"Dark Creak" did not have any particular lines that stood out to me and, while The American Scene are no lyrical geniuses, at least one or two lines in every other song on Haze easily stick. This song actually passed by me like a very low whisper because I could barely make out anything. That being said, as lyrically forgettable as this song is, it redeems itself in having great drumming parts, which made me think that this song was just one long drum sequence instead. Up next is "What I Could Gather." The range of vocals in the chorus is lovely (it reminded me of a mid-2000s pop rock band called Acceptance) – yet, in comparison to the other choruses on Haze, this one is not strong enough. It is the last minute of "What I Could Gather" that stands out, though; it is a full length instrumental. It's not as strong as the other shorter instrumental sections on the album, but it's definitely still pleasant to the ears.
"Over to You" features another really strong opening by The American Scene, and I really enjoyed the instrumental section in this song from 2:17 to 2:30; in fact, I actually felt overwhelmed when the lyrics started to come back and I wish the pure instrumentation would have gone on for longer. Following "Over to You" is "White Widow." I looked up what a white widow was under the impression that it might be something profound, but it's just a type of cannabis. I assume the title was probably chosen to fit with the whole hazy theme of the album, but whatever the reason, the title works at carrying on the relaxed ambiance of Haze. Like a lot of the latter songs on this album, "White Widow" was too slow and calm for my taste, but the drumming near the end made this song worthwhile to me; however, like in previous songs, it made me wish the part of pure instrumentation went on for a bit longer because it works really well.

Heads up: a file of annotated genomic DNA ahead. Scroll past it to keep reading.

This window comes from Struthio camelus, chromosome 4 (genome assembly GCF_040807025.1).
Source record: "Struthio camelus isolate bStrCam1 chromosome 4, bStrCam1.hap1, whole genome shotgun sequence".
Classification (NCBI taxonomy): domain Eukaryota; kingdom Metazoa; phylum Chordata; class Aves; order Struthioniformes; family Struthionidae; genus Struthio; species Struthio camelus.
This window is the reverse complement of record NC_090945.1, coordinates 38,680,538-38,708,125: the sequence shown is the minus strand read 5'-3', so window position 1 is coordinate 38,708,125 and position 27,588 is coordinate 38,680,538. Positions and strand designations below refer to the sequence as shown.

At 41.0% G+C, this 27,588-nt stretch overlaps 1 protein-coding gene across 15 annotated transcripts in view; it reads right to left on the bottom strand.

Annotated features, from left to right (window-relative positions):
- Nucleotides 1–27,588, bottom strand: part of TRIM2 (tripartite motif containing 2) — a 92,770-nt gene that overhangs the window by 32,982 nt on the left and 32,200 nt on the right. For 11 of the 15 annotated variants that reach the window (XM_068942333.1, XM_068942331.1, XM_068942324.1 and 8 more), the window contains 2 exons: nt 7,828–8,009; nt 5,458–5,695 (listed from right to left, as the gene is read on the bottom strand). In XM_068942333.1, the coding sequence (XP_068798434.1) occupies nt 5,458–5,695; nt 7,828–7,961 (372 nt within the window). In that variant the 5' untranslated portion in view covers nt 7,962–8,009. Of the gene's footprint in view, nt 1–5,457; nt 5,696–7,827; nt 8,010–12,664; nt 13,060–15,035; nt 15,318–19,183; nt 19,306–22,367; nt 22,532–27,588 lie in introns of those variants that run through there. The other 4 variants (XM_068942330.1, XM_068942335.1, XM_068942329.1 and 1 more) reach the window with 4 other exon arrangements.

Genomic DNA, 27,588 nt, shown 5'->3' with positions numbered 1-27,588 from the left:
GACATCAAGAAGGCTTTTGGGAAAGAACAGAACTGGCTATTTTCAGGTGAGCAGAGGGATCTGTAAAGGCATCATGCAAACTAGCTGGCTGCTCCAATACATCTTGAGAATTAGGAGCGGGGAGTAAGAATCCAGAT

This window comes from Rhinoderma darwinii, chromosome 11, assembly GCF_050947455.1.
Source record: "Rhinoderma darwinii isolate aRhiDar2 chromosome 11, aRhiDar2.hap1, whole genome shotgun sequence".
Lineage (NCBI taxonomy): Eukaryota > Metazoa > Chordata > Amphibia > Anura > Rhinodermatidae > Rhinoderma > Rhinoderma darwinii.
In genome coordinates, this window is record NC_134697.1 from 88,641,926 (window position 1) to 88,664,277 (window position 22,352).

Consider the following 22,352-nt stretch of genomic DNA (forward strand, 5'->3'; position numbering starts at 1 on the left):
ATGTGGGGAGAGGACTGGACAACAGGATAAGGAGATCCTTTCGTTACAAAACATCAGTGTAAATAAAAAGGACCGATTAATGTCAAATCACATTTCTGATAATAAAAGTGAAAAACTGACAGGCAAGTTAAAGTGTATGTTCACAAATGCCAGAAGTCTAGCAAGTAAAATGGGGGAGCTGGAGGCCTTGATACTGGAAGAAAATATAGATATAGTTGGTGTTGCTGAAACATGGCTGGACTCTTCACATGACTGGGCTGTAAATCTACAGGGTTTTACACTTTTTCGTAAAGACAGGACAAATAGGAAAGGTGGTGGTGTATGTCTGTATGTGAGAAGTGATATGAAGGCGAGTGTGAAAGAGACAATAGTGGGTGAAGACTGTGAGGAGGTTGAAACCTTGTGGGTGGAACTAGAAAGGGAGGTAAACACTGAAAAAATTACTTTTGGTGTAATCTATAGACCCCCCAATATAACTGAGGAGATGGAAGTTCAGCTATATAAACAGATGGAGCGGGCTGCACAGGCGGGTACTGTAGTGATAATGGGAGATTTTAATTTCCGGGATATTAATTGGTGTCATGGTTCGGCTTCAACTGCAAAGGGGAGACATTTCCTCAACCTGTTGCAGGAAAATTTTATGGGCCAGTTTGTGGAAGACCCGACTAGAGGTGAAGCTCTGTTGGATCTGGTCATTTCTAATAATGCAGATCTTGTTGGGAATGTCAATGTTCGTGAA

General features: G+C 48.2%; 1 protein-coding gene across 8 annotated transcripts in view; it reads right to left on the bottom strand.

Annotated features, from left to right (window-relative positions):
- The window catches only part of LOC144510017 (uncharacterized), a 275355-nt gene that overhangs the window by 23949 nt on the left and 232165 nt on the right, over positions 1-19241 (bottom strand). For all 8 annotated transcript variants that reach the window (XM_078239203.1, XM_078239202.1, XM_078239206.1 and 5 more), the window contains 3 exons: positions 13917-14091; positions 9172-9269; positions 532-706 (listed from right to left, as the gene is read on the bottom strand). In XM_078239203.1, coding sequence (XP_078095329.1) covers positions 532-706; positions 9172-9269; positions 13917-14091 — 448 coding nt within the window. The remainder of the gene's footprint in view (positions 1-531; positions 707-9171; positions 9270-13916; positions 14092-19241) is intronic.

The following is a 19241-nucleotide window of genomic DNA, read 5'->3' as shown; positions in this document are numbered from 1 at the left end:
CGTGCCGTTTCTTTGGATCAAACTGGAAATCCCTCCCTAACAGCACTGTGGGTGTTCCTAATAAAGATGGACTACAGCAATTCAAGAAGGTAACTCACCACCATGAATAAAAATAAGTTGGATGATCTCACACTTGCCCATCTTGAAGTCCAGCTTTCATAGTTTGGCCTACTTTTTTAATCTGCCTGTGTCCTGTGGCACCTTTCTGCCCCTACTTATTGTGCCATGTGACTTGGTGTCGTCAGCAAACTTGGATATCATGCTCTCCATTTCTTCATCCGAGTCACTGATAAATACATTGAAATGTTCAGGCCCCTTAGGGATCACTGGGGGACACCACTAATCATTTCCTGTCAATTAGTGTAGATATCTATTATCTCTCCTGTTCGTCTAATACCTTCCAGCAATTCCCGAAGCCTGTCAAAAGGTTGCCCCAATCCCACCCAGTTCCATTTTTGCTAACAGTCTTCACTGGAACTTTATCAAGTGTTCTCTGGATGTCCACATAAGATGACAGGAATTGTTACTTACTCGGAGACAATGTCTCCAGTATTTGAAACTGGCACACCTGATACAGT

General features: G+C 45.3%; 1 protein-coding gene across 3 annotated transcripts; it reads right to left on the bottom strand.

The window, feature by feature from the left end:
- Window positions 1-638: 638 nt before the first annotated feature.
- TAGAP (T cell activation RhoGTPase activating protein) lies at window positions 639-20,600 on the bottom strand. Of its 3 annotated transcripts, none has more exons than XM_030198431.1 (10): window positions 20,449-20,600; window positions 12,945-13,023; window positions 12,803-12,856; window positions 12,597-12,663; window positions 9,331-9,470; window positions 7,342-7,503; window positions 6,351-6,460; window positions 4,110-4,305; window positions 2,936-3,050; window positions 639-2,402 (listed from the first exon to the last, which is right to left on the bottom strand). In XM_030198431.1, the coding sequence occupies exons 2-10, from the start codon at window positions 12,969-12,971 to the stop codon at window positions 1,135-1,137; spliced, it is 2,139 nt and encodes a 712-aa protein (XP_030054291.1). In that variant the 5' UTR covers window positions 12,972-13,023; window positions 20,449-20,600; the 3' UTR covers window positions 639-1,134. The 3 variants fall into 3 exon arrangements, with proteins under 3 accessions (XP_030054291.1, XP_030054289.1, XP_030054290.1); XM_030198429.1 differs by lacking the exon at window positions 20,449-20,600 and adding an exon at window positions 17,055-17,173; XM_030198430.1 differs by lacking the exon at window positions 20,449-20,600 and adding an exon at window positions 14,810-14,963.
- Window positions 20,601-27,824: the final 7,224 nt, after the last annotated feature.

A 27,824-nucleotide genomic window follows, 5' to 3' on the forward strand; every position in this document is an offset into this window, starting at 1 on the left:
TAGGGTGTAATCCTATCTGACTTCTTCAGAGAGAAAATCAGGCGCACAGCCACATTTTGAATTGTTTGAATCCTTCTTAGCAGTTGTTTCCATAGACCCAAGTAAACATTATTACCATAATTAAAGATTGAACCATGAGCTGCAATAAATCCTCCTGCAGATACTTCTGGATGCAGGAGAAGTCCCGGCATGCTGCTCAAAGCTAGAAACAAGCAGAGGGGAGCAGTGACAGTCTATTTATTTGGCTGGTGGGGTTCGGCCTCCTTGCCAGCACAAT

The first 15 seconds of "Drone" caught my attention specifically because the loud, obvious clashing sound in the background threw me off and amazed me. As awesome as those first 15 seconds were, this song – pun very much intended – droned on for me. I think it would have been more likable had it been one of the first songs rather than one of the last tracks so that I would not have already expected it – which is exactly the problem. It is almost too expected that not even the decent chorus could save "Drone" from boring me. Closing the album out is "Brume." Apparently, brume is synonymous for haze, and it makes sense why the title of the last track mirrors the first. "Brume" is nothing special and it does not have to be because, like a lot closing songs, it is just there to sweep things up. I did appreciate the "This place contains no shadows / This place controls my conscience" parts, though. Both are very eerie in a good way – if eerie could ever be used in a good way.
Overall, Haze – even from the little I know and investigated from previous releases – is a solid release. While there are some hazy moments that could have been refined more (or even moments that just needed that extra 'it' factor to be great) and a few songs were borderline boring, this album definitely weighs out the sum of its parts, as there are some truly excellent moments of instrumentation and catchy choruses. It's at least worth a full listen and your $10, but what do I know? I got access to the press release. I'm cool.